While the college track is right for many post-secondary students, others choose a different direction: Trade school. Also known as “technical” or “vocational” school, these educational institutions teach skills directly related to specific careers, including everything from automotive technology specialists to electricians.
Wondering whether trade school is right for you? Read on for a roundup of five reasons why trade school may be the best route to your goals.
1. You’ll get the training you need to secure a highly-skilled, in-demand job.
Unlike conventional colleges and universities which may offer core curricula consisting of liberal arts, English and history coursework, trade school focus entirely on helping students learn a skilled trade. Between classroom knowledge and hands-on training, trade schools provide the necessary instruction and training to enable students to hit the ground running in their chosen fields. They may also offer job placement assistance to graduates by matching local employers with qualified workers.
A different way to think of it? While the point of college is widely debated and somewhat mercurial, the point of trade school is much more direct and concrete: to prepare graduates for specific careers.
2. It’s shorter and less expensive than college.
Attending a four-year college is a commitment, both in terms of time and money. While this can lead to payoffs in the future, it can also lead to unnecessary debt, depending on your goals. Factor in that college work is rigorous with high dropout rates, and the reality is that many college attendees don’t become college graduates -- the key to higher earning potential. Others take significantly longer to graduate, incurring more expenses and lost wages along the way. Still others graduate and struggle to find jobs in sluggish labor markets.
The takeaway? If you’re interested in the most direct path to a job, and if sharing your expertise as a skilled tradesperson seems like something you’d enjoy, then spending two years in trade school --and paying significantly less in tuition fees -- may be a smart decision.
3. The class sizes are usually smaller.
Depending on the four-year university you attend, classes can be massive and impersonal. Many students find that this approach fails to meet their preferred learning styles. Conversely, trade school classes are typically much smaller, meaning you’ll have more opportunities for interacting with your peers and professors. In trade school, you don’t have to worry about being just another face in the crowd. Plus, because you’re all studying the same specialized field, you know you’ll have a lot in common with your classmates.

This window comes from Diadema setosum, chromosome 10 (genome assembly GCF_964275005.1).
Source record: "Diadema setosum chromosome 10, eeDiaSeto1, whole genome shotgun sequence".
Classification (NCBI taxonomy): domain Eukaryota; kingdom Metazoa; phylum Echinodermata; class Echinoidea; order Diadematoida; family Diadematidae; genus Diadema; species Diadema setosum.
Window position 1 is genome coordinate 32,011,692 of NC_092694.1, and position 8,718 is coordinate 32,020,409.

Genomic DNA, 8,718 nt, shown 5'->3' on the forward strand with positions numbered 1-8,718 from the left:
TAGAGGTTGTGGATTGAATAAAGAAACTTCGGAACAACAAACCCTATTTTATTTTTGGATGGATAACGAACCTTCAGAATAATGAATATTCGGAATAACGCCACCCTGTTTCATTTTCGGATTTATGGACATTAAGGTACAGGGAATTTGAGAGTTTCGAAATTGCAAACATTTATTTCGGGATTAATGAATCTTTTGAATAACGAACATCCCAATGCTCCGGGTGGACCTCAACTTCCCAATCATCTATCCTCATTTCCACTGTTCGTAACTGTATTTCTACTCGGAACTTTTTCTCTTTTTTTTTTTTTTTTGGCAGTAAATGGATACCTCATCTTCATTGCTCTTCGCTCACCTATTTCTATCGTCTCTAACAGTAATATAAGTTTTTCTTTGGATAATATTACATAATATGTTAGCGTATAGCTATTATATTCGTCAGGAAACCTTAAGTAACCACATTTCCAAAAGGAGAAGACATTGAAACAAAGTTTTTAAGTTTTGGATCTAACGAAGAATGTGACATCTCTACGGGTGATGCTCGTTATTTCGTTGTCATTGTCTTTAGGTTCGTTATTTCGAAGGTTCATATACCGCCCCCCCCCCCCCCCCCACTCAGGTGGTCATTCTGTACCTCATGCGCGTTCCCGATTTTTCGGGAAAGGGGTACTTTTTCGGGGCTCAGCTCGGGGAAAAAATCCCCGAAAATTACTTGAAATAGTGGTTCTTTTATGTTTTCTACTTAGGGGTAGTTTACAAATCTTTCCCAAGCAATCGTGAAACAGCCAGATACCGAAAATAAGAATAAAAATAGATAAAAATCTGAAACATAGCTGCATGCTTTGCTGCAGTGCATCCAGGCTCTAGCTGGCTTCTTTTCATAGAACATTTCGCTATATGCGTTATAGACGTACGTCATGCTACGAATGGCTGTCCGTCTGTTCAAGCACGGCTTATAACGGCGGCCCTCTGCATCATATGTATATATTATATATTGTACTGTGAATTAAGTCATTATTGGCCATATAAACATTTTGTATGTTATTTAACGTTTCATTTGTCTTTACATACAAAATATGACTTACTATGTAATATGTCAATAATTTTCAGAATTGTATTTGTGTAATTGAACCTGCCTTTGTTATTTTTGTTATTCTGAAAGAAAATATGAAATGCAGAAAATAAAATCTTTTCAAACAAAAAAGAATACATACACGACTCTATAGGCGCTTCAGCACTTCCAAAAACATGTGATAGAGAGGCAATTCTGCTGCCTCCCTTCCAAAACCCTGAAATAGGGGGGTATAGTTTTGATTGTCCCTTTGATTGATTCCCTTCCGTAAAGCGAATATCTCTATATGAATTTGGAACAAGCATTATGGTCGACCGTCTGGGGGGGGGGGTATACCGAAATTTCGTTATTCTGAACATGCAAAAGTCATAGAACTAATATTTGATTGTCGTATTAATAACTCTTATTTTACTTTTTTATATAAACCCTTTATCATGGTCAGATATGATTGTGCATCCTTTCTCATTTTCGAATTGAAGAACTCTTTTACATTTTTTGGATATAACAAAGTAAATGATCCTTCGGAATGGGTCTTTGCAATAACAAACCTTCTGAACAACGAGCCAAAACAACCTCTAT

4. You can be assured you’ll have the most applicable skills for your chosen career.
Trade schools follow certified and nationally recognized curricula. As a result, the education you receive will be optimally structured and targeted to the profession you’re studying. Meanwhile, those who skip trade school in order to directly enter the workforce are limited to both their coworkers’ knowledge and types of jobs that are available.
While good mentors are invaluable for the supplemental wisdom they offer, they’re not trained teachers. This may lead to inefficient learning and gaps in your knowledge. If your goal is to learn everything you need to know, trade school offers powerful assurance.
5. You’ll enjoy exceptional job security.
Even more incentive to consider trade school? Many programs cater to jobs which are especially in demand, such as electricians, machinists, and HVAC experts. According to Adecco Staffing, demand will continue to skyrocket in the years ahead, partly because of the aging of the baby boomer generation, and the job force vacancies they’re leaving behind as they enter retirement. In fact, a whopping 74 percent of firms predict a shortfall of qualified skilled trade workers, according to a survey from the Associated General Contractors of America (AGC). Part of the solution, according to Adecco? Encouraging more attendance in trade school where students will acquire the trade-specific skills they need to make up the impending shortfall.
While college may seem like the natural path for today’s high school grads, the reality is that there are alternative pathways out there. Taking time to consider all of your options -- and how each aligns with your unique interests, needs and goals -- can help you make the most informed and beneficial decision.
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